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Old 06-09-2006, 08:59 AM   #41
The Pearl, The Lily Maid
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Lin woke from a restless slumber to faint sunlight slanting down from a high vent in the opposite wall of the cellar, and falling with little warmth across the bars of her cell. She reached blindly for the pitcher of water she kept beside her bed, her hand grabbing at empty air before she remembered where she was with an unpleasant start.

The cell was spring-morning cold, and the air coming through the vent blew fitfully against her body, still clad in the light linen gown she'd donned for the fair the day before. Glad no guard seemed to be around, she used the cracked chamberpot that had been provided for her, and shoved it carefully under the cot, making sure not to spill. No one had yet come to clean it out, and she hoped they would soon, before it began to smell.

Wrapping the thin blanket around her shoulders she sat on the edge of the cot, using the wan light to inspect the bindings on her arm. She hadn't done too bad a job the night before, actually, but she untied the knot and unwrapped it, inspecting the damage. Her wrist wasn't quite straight, and this worried her. If she did get out of here, she wanted the arm to be usable still, after it healed. She tried to ignore the dark purplish welts swelling to prominence, aware that there were far more hidden under her gown, and a certain tightness around one eye spoke to yet another. She wondered briefly if she could set it herself, remembering her painful examination last night had shown her the breaks were clean. She had once watched her father's surgeon setting her brother Farahil's broken arm, though, and remembered how he'd bound the arm to straight bits of wood to hold it steady while it healed. She had nothing like that...unless...

She turned, searching under the bed. The floor was dusty, but bare. With a sense of disappointment she started to turn away, but the corner of her eye caught and held on one of the slats holding the straw mattress. With a strong heave she managed to lift the mattress onto a shoulder, reaching down awkwardly to pull at a slat. The weight of the mattress made her usual graceful movement impossible, but, getting her fingers under the edge of the slat, she lifted it and knocked it awkwardly onto the floor.

Too long. The slat was too long. Gritting her teeth she slipped her fingers firmly under one end of the slat and stepped down hard near the middle. Lifting with a grunt, she fell back unbalanced onto the bed as it broke. The short fall jostled some bruises, but she looked down at the slat in triumph. Now all she had to do was set the bone, and bind it tight.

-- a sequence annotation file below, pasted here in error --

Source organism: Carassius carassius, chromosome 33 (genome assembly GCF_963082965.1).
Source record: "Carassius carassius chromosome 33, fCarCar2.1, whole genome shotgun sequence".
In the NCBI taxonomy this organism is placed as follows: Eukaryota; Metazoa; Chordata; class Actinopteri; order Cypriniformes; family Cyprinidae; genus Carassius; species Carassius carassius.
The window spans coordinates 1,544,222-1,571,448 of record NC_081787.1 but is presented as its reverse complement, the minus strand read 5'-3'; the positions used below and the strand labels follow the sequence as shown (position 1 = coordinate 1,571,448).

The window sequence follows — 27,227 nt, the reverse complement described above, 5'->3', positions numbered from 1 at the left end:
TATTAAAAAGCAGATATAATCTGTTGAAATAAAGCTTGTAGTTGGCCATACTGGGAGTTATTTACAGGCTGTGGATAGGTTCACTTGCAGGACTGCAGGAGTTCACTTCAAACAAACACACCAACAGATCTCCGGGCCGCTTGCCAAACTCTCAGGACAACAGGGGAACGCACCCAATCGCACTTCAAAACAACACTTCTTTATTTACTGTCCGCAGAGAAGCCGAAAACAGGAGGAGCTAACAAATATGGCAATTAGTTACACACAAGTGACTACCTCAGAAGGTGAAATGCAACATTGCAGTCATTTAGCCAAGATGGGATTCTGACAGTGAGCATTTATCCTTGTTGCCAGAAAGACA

Lin was trembling in anticipation of this coming pain. She grabbed the bar of the cell tightly with her injured hand and pulled very very slowly back, feeling her progress with her good hand. To her surprise, the pain really did not much increase as she did so, and as she carefully settled the bones back where they properly went, she felt almost a feeling of relief. It hurt, by Eru it hurt, but she could bear it. If she had to. She placed the arm firmly but gently against the bed slat and bound it firmly down with yesterday's wrapping, using her teeth to tighten the knots, making sure she could move and feel her fingers. As she straightened up, she heard the footsteps in the cellar behind her and spun rapidly around. Scyld stood there, with a tray of food. Eggs and some cold ham, it seemed.

“I have a message with breakfast for you,” he said smirking, but it couldn't quell her triumph in this moment. “How did Sorn put it, now? Something like if your wrist hurts so badly, he will come down himself and set the bone. And I would not count on Sorn’s skills as a healer.”

Lin grinned thinly, humorlessly, lifting the set and splinted arm to Scyld's gaze like a challenge. "Tell that yrch he can fall on his sword," she said, answering the smirk.

Scyld did not answer immediately, entering her cell to set down the tray. He took her glass for a moment as he left, and when he handed it back to her through the walls of the cell, she could smell the wine that had replaced most of the water he had brought her. She gripped his hand for a moment as she took it, aware of the risk he ws taking.

"Thank you," she murmured sincerely.

A feminine voice at the top of the stairs called Scyld's name, and they both turned towards it like children caught out of bounds. Scyld threw her a warning look and left before the woman could come down.

Lin watched him go with a half-smile on her lips. No need to fear this getting found, she thought, knocking the glass back and gulping down the contents before setting ravenous to the cold and ill-cooked meal as though it were a feast in her honor.
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